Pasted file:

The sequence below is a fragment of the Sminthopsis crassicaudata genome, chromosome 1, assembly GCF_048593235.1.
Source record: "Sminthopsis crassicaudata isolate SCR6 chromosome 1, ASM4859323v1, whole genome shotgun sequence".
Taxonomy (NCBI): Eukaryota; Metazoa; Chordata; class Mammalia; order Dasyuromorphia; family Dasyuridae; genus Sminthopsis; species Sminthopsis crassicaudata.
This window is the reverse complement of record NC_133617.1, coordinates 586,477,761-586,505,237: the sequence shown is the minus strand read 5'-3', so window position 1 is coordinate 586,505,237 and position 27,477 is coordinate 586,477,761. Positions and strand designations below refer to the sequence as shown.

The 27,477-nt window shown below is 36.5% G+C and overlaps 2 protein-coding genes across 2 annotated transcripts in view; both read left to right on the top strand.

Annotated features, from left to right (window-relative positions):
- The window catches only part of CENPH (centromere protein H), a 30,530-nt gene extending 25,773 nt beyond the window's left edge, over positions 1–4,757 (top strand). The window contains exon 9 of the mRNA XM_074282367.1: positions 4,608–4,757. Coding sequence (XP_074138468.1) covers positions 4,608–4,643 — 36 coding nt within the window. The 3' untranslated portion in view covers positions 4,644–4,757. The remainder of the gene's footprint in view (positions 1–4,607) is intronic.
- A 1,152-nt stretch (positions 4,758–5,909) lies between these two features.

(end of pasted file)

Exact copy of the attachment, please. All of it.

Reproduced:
The sequence below is a fragment of the Sminthopsis crassicaudata genome, chromosome 1, assembly GCF_048593235.1.
Source record: "Sminthopsis crassicaudata isolate SCR6 chromosome 1, ASM4859323v1, whole genome shotgun sequence".
Taxonomy (NCBI): Eukaryota; Metazoa; Chordata; class Mammalia; order Dasyuromorphia; family Dasyuridae; genus Sminthopsis; species Sminthopsis crassicaudata.
This window is the reverse complement of record NC_133617.1, coordinates 586,477,761-586,505,237: the sequence shown is the minus strand read 5'-3', so window position 1 is coordinate 586,505,237 and position 27,477 is coordinate 586,477,761. Positions and strand designations below refer to the sequence as shown.

The 27,477-nt window shown below is 36.5% G+C and overlaps 2 protein-coding genes across 2 annotated transcripts in view; both read left to right on the top strand.

Annotated features, from left to right (window-relative positions):
- The window catches only part of CENPH (centromere protein H), a 30,530-nt gene extending 25,773 nt beyond the window's left edge, over positions 1–4,757 (top strand). The window contains exon 9 of the mRNA XM_074282367.1: positions 4,608–4,757. Coding sequence (XP_074138468.1) covers positions 4,608–4,643 — 36 coding nt within the window. The 3' untranslated portion in view covers positions 4,644–4,757. The remainder of the gene's footprint in view (positions 1–4,607) is intronic.
- A 1,152-nt stretch (positions 4,758–5,909) lies between these two features.